I have spoken before about the purpose of the “debrief”, that is, the meeting when the 360 degree feedback is shared with the feedback recipient in a face-to-face session.
During a recent training session around “How to conduct an effective 360 degree feedback debrief”, which we run with many of our clients, I noted again that many delegates approach the debrief believing they have to ‘solve’ the issues raised in the report, or have to get the feedback recipient to solve the issues there and then.
They move straight to resolution mode, effectively stepping through the ‘GROW’ model of coaching or some such equivalent.
Of course this is valid at some point in the process as you try to help them create a ‘Personal Development Plan’ (or PDP), but far more valuable time should be spent doing two key things before moving to goals and actions, and they are:
Raising Self-Awareness and Encouraging Responsibility
The feedback recipient needs time to understand the feedback and then accept it – without these crucial steps, any attempt to get them to committ to an action plan is doomed to fail.
Taking my last posting about New Year Resolutions….if someone doesn’t realise that they drink too much, eat too much, spend enough time with family, etc, and what the impact is, thus realising it is an issue, then they will not make a resolution to change this behaviour.
As it is, I realise that I have eaten far too much over Xmas, so have made a resolution to eat no mince pies ever again……well maybe next Xmas…..
A number of ideas collided for myself recently with the first being an article on the news with regard to the how many people break their New Year Resolutions – a study found that only 14% followed through on their resolutions (I would place myself firmly in the other 86% group!).
These 14% of people managed to change their behaviour, sometimes in quite a radical way, and for others a more subtle change.
The study also found some interesting differences between men and women in that men stuck to their resolutions when the goals set were realistic, gradually more demanding (such as reducing from 20 cigarettes, to 10, 5 and then 0), and were very specific.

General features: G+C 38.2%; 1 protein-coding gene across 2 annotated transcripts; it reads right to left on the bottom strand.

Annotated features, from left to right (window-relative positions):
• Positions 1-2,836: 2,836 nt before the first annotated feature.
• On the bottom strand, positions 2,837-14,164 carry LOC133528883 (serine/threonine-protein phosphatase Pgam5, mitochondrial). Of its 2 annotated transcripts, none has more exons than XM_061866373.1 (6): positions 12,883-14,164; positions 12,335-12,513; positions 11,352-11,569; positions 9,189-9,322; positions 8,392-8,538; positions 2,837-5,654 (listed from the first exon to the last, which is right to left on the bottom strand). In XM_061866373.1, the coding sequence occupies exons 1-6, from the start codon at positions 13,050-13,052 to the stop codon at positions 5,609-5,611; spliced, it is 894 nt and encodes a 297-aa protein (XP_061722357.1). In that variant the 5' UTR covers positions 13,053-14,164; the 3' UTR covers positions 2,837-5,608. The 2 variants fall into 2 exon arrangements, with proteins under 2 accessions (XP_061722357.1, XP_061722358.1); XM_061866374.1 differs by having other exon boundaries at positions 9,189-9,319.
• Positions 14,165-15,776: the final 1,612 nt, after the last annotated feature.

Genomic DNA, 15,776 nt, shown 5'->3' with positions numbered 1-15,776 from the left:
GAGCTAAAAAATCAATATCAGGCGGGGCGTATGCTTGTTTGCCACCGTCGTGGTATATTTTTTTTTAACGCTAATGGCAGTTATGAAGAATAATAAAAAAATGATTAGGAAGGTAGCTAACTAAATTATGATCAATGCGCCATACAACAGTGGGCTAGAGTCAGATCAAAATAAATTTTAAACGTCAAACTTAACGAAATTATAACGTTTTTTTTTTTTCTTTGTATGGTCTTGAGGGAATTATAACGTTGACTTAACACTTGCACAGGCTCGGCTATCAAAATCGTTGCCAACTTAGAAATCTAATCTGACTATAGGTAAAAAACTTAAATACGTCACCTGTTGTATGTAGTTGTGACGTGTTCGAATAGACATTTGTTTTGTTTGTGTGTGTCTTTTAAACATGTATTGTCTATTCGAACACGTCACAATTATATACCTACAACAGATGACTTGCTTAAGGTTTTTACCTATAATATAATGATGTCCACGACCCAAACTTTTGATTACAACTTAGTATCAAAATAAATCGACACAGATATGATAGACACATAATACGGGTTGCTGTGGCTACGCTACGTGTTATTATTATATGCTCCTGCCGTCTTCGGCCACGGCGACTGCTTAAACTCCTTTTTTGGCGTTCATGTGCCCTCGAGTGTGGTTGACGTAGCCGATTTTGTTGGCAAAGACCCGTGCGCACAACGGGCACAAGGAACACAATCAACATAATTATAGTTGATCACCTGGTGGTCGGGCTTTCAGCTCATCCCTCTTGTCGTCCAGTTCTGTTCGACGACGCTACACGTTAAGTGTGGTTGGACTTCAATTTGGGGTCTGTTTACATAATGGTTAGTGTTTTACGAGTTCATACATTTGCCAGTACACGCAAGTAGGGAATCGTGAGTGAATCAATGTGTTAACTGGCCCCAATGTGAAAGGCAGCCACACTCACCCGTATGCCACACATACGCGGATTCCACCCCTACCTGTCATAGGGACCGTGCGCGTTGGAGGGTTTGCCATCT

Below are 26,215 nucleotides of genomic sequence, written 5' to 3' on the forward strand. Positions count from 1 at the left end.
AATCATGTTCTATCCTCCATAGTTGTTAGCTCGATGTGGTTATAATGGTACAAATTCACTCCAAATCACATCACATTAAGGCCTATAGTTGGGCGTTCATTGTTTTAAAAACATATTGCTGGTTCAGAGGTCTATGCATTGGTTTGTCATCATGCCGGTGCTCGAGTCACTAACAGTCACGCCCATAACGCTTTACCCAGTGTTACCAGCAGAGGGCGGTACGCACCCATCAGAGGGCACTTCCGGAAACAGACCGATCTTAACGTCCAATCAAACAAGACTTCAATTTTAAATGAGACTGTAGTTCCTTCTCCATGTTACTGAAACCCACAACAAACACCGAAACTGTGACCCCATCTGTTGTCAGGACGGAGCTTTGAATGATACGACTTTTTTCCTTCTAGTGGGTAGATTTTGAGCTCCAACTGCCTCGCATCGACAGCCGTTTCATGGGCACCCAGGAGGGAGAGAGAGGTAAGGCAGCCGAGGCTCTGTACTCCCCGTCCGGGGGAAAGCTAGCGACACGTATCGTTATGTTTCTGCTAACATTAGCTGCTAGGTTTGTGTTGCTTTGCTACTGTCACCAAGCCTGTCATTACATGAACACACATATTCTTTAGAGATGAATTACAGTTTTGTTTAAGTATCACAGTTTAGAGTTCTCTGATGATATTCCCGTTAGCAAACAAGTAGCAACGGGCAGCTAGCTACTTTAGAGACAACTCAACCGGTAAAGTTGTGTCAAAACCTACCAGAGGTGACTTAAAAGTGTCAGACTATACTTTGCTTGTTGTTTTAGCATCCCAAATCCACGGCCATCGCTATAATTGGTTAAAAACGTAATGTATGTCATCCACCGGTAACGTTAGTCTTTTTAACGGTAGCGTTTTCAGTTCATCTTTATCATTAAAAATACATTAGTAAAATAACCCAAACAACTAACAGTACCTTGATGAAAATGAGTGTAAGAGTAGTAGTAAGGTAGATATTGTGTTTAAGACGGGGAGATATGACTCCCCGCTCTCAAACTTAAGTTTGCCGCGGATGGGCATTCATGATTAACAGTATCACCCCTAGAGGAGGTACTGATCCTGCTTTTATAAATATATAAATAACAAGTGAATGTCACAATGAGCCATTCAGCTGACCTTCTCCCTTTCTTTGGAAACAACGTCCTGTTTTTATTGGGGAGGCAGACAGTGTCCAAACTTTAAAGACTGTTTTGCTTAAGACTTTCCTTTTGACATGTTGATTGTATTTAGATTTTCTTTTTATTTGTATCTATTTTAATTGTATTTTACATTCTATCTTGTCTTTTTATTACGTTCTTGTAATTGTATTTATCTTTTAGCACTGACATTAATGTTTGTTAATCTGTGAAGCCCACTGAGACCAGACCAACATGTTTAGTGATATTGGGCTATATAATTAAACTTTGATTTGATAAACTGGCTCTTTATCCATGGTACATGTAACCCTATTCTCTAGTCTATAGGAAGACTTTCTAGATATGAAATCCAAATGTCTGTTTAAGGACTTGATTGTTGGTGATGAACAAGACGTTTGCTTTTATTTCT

In contrast, the women who had succeeded found that sharing their goal and being supported by a friend or colleague worked best – they would go to the gym with a friend, compare diets, track improvement together, etc.
Not unsuprisingly in thinking about this in relation to 360 degree appraisals, I could see how very often the feedback an individual receives often inspires them to want to change their behaviour in some way, to do things differently, to make a resolution.
And in just the same way, they will often only succeed in changing their behaviour if they set SMART goals, with organisational and peer support – this is the real goal of 360 degree appraisal….to make those New Year Resolutions or Any Time of Year Resolutions really stick.
I don’t normally concentrate on process. I believe that that should be the simple part – the key element is ensuring that a 360 degree appraisal or performance review is going to work for the recipient.
But sometimes our clients impress me enough to comment on the process. We have just started JCB’s annual 360 degree appraisal process. They have over 1,000 people go through a 360. As they have 7 people giving feedback, this requires over 7,000 appraisals to be completed. In fact it normally gets near to 9,000.
Yesterday, we sent out 1,500 email invitations to people to say “please give feedback on the following list of people”. We are used to working with a large scale but that is still a big moment for us.
Within 48 hours (actually just over a day) we have 1,000 appraisals completed. I’ve touched on the best methods of handling this scale previously – today, I just want to express some admiration for a company that takes 360s so seriously and is able -ok, with some of our help – to pull it off each year. Last year a 95% completion rate was achieved in just over a month. I’ll keep you update.
We are doing some work on refreshing our system and how people work with the tasks that are thrown up from 360 degree appraisals and performance reviews. Our appraisal systems allow our clients to run both a 360 and a performance review at the same time with various levels of integration.
The issue is whether we should show a combined task list for the 360s and the performance review. You could then see the 360 that your peer wants you to complete alongside the performance appraisal you have to complete on your direct report.
We’ll probably do something like this for convenience.
The issue it brought to me was that they are different tasks requiring different mindsets. Even if we do create a combined task list for convenience, I would not propose working down that task list in a hurry.
A 360 requires that you consider behaviours and comment on the impact of these behaviours. Although an appraisal may (should) include some element of this activity it’s purpose is different. A 360 is developmental and annual appraisal is by necessity judgmental.
OK, back to looking at how best to implement this difference.